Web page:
Fourth, watch your tone of voice.  I never knew how vital this is in communicating and really have to work at this. It is so easy to sound negative and condescending.  Love “is not irritable, and it keeps no record of being wronged” (I Cor.13:5 NLT).

Last, be quick to admit failure.  “…Confess your sins to one another and pray for one another, that you may be healed…” (James 5:16). My ego must go first. That’s what a good leader does (Matt. 20:26-27).

Being a “Watchman”

I have been blogging now for over 12 years. I never imagined I would still be blogging in 2021.  A lot has changed in those years and in my own personal journey.  But in my retirement, I am grateful for having a blog site. It has given me an outlet for my spiritual motivation, which is to be that of a “truth teller.” I have spent many hours in the prophets, seeking discernment for our day. It has not been an easy journey, given my temperament and insecurities. Yet it seems I cannot escape the call.  My continuous prayer has been, “Lord, help me understand what you are saying to your church through the voice of the prophets.”

A special word for me has been Amos 3:8, “The lion has roared – who will fear? The Sovereign Lord has spoken – who can but prophesy?” I realize there are others much more qualified than me to share God’s word to his church through the prophets. Yet I sense I must respond to the call to be a watchman on the wall. “I have posted watchmen on your walls, O Jerusalem; they will never be silent day or night. You who call on the Lord, give yourselves no rest and give him no rest till he establishes Jerusalem and makes her the praise of the earth” (Is. 62:6-7).

Little did I realize that ten years after I began “The Wildman Journey,” I would be led to embrace the role of a “watchman.” But my spiritual journey has formed this role in me. It is a hidden ministry that finds expression mainly in this blog. In the fourth quarter of my life, the “truth teller” role seems to give me a focus for ministry.

I have no idea how many readers out there in the blogosphere pay attention to my blog. But at this stage of blogging, I find myself simply thankful to the Lord for giving me this outlet as a ministry. I am just a 79-year-old Lutheran monk living with his wonderful bride (my nun) of 55 years in our monastic cell in a senior living complex in northern Minnesota – and my “soul mate” and others seem to confirm my calling.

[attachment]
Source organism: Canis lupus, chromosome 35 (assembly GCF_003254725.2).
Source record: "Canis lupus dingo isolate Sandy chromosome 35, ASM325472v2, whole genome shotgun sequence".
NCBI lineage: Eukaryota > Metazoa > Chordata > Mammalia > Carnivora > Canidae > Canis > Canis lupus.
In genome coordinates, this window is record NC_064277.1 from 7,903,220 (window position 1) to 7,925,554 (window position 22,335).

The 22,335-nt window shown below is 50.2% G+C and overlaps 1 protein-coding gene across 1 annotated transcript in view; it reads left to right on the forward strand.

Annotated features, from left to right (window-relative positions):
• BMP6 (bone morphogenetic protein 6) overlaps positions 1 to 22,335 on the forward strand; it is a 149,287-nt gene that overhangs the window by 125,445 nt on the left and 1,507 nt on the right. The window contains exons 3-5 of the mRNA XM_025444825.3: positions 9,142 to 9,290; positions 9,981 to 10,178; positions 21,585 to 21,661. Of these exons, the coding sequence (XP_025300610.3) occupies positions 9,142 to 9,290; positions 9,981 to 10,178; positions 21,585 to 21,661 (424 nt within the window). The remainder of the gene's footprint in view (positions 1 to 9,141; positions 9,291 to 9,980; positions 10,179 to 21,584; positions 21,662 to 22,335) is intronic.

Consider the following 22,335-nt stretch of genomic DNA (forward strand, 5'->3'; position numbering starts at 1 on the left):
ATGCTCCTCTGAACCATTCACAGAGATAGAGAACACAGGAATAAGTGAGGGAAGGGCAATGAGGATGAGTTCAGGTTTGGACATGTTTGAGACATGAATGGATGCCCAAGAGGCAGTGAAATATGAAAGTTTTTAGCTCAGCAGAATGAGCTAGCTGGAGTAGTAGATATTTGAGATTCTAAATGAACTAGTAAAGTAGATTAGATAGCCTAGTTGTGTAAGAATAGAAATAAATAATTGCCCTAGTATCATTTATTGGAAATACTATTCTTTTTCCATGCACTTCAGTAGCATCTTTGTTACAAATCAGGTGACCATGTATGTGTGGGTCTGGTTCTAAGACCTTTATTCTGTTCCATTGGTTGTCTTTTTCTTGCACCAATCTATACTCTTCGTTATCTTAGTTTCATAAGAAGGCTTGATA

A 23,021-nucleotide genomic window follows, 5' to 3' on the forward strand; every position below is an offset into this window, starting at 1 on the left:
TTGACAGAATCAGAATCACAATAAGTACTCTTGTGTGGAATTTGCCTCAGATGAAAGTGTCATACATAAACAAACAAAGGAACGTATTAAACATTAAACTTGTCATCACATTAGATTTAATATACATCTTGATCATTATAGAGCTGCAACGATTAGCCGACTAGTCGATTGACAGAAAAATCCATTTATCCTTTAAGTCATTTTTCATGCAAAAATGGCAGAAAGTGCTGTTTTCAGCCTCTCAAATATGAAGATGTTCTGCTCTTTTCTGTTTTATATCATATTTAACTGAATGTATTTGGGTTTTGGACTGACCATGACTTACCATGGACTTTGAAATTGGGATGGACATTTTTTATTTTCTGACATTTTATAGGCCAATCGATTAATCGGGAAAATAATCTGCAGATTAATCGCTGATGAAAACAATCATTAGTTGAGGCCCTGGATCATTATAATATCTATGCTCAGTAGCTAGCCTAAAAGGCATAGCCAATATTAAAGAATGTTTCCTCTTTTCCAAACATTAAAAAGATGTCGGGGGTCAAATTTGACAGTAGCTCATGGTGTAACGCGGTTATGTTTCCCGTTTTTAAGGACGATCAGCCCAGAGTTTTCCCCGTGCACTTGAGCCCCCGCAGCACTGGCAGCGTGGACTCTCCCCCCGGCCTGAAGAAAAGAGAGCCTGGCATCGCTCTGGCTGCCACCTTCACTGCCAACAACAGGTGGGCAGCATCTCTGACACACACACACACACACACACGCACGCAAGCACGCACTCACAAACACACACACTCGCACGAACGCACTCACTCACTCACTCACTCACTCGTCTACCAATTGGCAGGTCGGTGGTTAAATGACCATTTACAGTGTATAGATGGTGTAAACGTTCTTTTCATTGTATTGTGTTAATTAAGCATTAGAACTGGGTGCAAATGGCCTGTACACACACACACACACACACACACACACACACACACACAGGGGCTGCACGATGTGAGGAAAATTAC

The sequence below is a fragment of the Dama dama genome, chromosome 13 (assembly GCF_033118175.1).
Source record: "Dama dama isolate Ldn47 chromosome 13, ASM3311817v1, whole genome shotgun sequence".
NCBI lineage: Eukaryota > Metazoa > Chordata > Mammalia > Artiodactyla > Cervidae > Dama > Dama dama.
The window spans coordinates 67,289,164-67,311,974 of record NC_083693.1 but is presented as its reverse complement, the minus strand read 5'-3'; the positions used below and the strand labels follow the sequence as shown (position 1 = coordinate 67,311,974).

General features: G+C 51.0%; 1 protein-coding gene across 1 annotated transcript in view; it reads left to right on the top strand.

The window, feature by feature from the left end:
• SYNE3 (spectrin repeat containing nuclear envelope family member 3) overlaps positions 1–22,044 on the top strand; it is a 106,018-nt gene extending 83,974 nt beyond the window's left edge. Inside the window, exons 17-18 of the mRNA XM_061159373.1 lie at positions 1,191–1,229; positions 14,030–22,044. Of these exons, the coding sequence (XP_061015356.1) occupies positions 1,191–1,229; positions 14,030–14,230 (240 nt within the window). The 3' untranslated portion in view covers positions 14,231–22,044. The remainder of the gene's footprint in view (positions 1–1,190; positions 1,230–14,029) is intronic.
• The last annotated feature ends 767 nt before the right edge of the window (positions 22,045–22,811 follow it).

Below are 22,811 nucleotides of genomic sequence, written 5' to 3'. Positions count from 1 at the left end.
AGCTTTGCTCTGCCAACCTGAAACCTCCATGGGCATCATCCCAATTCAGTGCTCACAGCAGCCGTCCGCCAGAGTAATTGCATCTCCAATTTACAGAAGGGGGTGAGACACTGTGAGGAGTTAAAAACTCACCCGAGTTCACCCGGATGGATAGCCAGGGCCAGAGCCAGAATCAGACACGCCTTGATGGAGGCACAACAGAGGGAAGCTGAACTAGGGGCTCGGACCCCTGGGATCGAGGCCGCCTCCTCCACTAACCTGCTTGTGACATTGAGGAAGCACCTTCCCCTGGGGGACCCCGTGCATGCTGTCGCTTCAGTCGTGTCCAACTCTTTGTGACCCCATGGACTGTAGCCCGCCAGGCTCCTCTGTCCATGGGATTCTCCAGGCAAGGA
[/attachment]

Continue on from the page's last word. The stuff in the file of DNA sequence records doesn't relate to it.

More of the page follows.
I firmly believe God is raising up prophetic voices to address the contemporary church. As for myself, I sense a greater clarity in applying the Word of God found in the Old Testament prophets to our day. I humbly pray that I may speak the truth, so that others will see Jesus amid the confusion of our day. “For the testimony of Jesus is the spirit of prophecy” (Rev. 19:10).

As I pray and continue to read the prophets, I identify with the words of the prophet Jeremiah, “…His word is in my heart like a fire, and fire shut up in my bones. I am weary of holding it in; indeed, I cannot” (Jer. 20:9).

I am the least likely follower of Jesus to take up the mantle of a “truth teller,” with a burden to give expression to the voice of the prophets and the state of the church in today’s culture. So how much I will write about the prophets is an open question for me. It will be a work in progress. I write today simply to inform you of my struggle with this call. But I have learned this principle over years of ministry: when a man leans into his calling before God, he will be fulfilled and energized spiritually. It will have its difficulties, but obedience has its own rewards.

Boy Energy

In an “Institute for Family Studies” article, Philip Zimbardo and Nikita Coulombe have a very informative essay on the place of young men in our culture. “We determined,” the authors state, “that in our culture today, “boy energy” is at best not valued and at worst demonized.  In response, young men are deciding that it’s not worth it for them to invest their time and energy back into society.  Many are asking what is in it for them and only hear crickets.”  

Boys in our day are getting left behind.  They are “failing to launch,” evidenced in such symptoms as “a disenchantment with education, lack of motivation to work towards real-life goals, opting out of the workforce, self-imposed social isolation, and excessive video game and porn use.”  The authors make reference to fatherlessness being on the rise.  “… even the boys that have fathers in their lives,” notes the authors, “only spend a fraction of their time in one-on-one conversation with them versus the time they spend in front of a screen, where they see men depicted as emotionless warriors, deadbeat dads, or losers.”